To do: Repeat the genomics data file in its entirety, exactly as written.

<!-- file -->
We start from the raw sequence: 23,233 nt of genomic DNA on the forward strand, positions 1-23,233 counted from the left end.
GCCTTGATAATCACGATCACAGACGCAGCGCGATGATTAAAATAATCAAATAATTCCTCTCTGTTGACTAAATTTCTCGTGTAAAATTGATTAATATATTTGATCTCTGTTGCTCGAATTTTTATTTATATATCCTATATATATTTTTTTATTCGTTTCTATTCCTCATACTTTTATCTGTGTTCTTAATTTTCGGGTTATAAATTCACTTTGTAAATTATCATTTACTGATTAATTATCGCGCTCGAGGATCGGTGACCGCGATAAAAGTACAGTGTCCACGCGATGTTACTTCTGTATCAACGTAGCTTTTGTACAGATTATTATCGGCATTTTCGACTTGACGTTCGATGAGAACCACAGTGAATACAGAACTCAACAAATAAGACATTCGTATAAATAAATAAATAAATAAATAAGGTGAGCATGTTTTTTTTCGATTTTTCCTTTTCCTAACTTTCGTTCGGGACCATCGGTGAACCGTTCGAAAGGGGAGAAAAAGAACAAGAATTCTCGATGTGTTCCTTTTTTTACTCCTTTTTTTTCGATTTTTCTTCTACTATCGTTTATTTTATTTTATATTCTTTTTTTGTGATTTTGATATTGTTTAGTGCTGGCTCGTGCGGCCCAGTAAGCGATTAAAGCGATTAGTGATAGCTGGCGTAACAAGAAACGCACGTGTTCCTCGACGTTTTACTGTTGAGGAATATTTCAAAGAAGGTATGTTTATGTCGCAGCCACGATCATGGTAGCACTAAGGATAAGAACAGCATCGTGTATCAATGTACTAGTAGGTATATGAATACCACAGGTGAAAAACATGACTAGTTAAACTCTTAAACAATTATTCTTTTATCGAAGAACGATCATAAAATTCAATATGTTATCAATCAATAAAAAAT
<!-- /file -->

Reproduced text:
We start from the raw sequence: 23,233 nt of genomic DNA on the forward strand, positions 1-23,233 counted from the left end.
GCCTTGATAATCACGATCACAGACGCAGCGCGATGATTAAAATAATCAAATAATTCCTCTCTGTTGACTAAATTTCTCGTGTAAAATTGATTAATATATTTGATCTCTGTTGCTCGAATTTTTATTTATATATCCTATATATATTTTTTTATTCGTTTCTATTCCTCATACTTTTATCTGTGTTCTTAATTTTCGGGTTATAAATTCACTTTGTAAATTATCATTTACTGATTAATTATCGCGCTCGAGGATCGGTGACCGCGATAAAAGTACAGTGTCCACGCGATGTTACTTCTGTATCAACGTAGCTTTTGTACAGATTATTATCGGCATTTTCGACTTGACGTTCGATGAGAACCACAGTGAATACAGAACTCAACAAATAAGACATTCGTATAAATAAATAAATAAATAAATAAGGTGAGCATGTTTTTTTTCGATTTTTCCTTTTCCTAACTTTCGTTCGGGACCATCGGTGAACCGTTCGAAAGGGGAGAAAAAGAACAAGAATTCTCGATGTGTTCCTTTTTTTACTCCTTTTTTTTCGATTTTTCTTCTACTATCGTTTATTTTATTTTATATTCTTTTTTTGTGATTTTGATATTGTTTAGTGCTGGCTCGTGCGGCCCAGTAAGCGATTAAAGCGATTAGTGATAGCTGGCGTAACAAGAAACGCACGTGTTCCTCGACGTTTTACTGTTGAGGAATATTTCAAAGAAGGTATGTTTATGTCGCAGCCACGATCATGGTAGCACTAAGGATAAGAACAGCATCGTGTATCAATGTACTAGTAGGTATATGAATACCACAGGTGAAAAACATGACTAGTTAAACTCTTAAACAATTATTCTTTTATCGAAGAACGATCATAAAATTCAATATGTTATCAATCAATAAAAAAT